“My life hasn’t changed very much,” she told TeamUSA.org. “You can work it how you want, and for me, I’m just so grateful to have my Olympic medal. I love skiing and that’s why I do it. I just want to keep on skiing.”
And where does she keep that bronze? “Usually it’s in a ski goggle bag,” she said. “In my room.”
Sigourney echoed sentiments of the rest: “I just want to get back” on the hill this season. And aside from Vonn, who is racing in her final competitive (full) season, many have their eyes trained on Beijing 2022 and the next Winter Olympics, though the focus now is on what’s in front of them and the hard work that it requires.
A freestyle skier, Wise defended his Sochi halfpipe gold successfully in PyeongChang and said that while he could rattle off a long list of A-list celebrities and events he’s gotten to meet and be a part of, what really matters to him is the connection to community, himself a Reno, Nevada, native.
“A lot of people seek financial and worldly success or meeting famous people, but my favorite part of everything post-Olympics is coming home,” Wise said. “Between the two Olympics I have two different ‘David Wise Days’ named after me, there’s been parades… so to me that’s as cool as it gets; the people in the community that made me who I am, that’s way more important.”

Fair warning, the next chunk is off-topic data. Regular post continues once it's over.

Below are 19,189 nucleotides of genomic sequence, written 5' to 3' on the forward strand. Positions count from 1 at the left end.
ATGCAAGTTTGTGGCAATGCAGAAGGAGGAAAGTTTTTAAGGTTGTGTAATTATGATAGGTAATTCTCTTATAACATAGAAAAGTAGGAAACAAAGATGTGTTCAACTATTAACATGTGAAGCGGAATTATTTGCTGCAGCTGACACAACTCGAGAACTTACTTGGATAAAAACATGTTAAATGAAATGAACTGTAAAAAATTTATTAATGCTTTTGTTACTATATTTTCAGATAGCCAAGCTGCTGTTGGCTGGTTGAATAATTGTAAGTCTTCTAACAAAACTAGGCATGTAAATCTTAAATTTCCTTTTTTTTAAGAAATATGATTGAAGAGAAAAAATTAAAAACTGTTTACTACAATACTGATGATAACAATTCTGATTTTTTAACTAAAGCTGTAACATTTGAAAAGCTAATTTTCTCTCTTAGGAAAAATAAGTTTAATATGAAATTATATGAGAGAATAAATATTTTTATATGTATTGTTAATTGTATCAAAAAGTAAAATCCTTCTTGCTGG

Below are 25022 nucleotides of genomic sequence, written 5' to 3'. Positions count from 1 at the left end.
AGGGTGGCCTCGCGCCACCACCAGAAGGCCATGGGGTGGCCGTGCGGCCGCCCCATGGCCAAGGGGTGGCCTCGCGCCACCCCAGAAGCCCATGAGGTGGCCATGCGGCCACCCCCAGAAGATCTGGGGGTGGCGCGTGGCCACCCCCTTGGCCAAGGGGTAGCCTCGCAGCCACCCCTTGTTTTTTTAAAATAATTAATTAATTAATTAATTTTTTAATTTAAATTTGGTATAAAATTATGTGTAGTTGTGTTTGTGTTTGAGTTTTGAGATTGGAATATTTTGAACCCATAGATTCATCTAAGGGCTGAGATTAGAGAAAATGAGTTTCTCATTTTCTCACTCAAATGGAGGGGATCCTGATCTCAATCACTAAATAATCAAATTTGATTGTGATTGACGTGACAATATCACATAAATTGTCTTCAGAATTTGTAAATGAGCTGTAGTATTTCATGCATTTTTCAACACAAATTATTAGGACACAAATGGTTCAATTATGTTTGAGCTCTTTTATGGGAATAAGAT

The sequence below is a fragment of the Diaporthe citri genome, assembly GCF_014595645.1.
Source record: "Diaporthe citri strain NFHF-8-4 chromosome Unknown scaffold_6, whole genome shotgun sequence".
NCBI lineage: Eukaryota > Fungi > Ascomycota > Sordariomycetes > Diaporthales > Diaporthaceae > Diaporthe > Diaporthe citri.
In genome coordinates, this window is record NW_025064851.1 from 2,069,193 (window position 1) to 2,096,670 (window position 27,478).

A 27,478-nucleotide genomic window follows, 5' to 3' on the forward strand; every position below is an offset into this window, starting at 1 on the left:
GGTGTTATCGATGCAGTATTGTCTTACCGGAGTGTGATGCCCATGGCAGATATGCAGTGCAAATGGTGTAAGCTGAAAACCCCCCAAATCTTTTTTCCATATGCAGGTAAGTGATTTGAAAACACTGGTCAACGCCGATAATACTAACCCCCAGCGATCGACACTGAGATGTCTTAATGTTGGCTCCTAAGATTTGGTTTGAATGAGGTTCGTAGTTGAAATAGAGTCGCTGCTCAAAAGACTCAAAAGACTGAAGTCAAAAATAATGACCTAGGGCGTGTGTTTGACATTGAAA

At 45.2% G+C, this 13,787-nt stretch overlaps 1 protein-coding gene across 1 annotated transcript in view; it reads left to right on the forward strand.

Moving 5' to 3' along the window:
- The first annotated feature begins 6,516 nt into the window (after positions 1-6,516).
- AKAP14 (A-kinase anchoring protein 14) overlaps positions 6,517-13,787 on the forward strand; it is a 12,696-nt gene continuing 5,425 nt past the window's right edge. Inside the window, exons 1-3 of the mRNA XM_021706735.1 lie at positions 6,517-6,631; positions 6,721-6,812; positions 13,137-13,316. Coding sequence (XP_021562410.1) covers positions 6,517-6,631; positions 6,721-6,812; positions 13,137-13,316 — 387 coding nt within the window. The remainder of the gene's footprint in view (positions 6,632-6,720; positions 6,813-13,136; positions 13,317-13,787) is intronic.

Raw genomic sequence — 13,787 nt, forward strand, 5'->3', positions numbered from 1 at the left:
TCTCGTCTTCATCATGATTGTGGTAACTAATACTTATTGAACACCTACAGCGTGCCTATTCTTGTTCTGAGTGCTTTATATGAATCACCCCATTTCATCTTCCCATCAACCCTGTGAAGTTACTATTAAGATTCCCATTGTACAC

Wise recalled coming into contact with one such community member post-PyeongChang.
“I was at the gym and I bumped into one of my coaches from elementary school and he was like, ‘Hey, do you remember when I used to coach you?!’” Wise said, cracking a smile. “I didn’t recognize him, but once he said where and when he was a part of my life, then I remembered him. And that’s the cool thing, everyone participates in the journey. … It’s not just my gold medal, it’s ours. … It’s cool to look back at that and say, ‘Hey, this is something we all participated in and it’s for all of us.’”
Something that has been said to Diggins non-stop is the now-famous “Here comes Diggins!” cry of viral commentator Chad Salmela, who Diggins said she’s known since childhood.
“I can’t even tell you how many times I’ve heard it” after the Olympics, Diggins said playfully.
While teammate Randall bravely fights breast cancer having been diagnosed in June, Diggins is focusing on the current season, noting she wants to bring her best in February for the world championships.
“My plan is to work into the season and peak in February. I want to race well in every world cup though, that’s for sure,” Diggins said.
It’s a plan that resonated across the white carpet for these athletes on this night, which was also a reunion of sorts. Since February they’ve gone a million different directions – usually with medals in tow.
The gala was a renewed chance for them to all get back together.
“It’s amazing when the whole team gets back together,” Mack said. “We’re here for this event and we all get to support each other. We haven’t seen one another all summer, so it’s really fun to catch up on everyone’s story. There’s a lot of stories! It’s been mad fun.”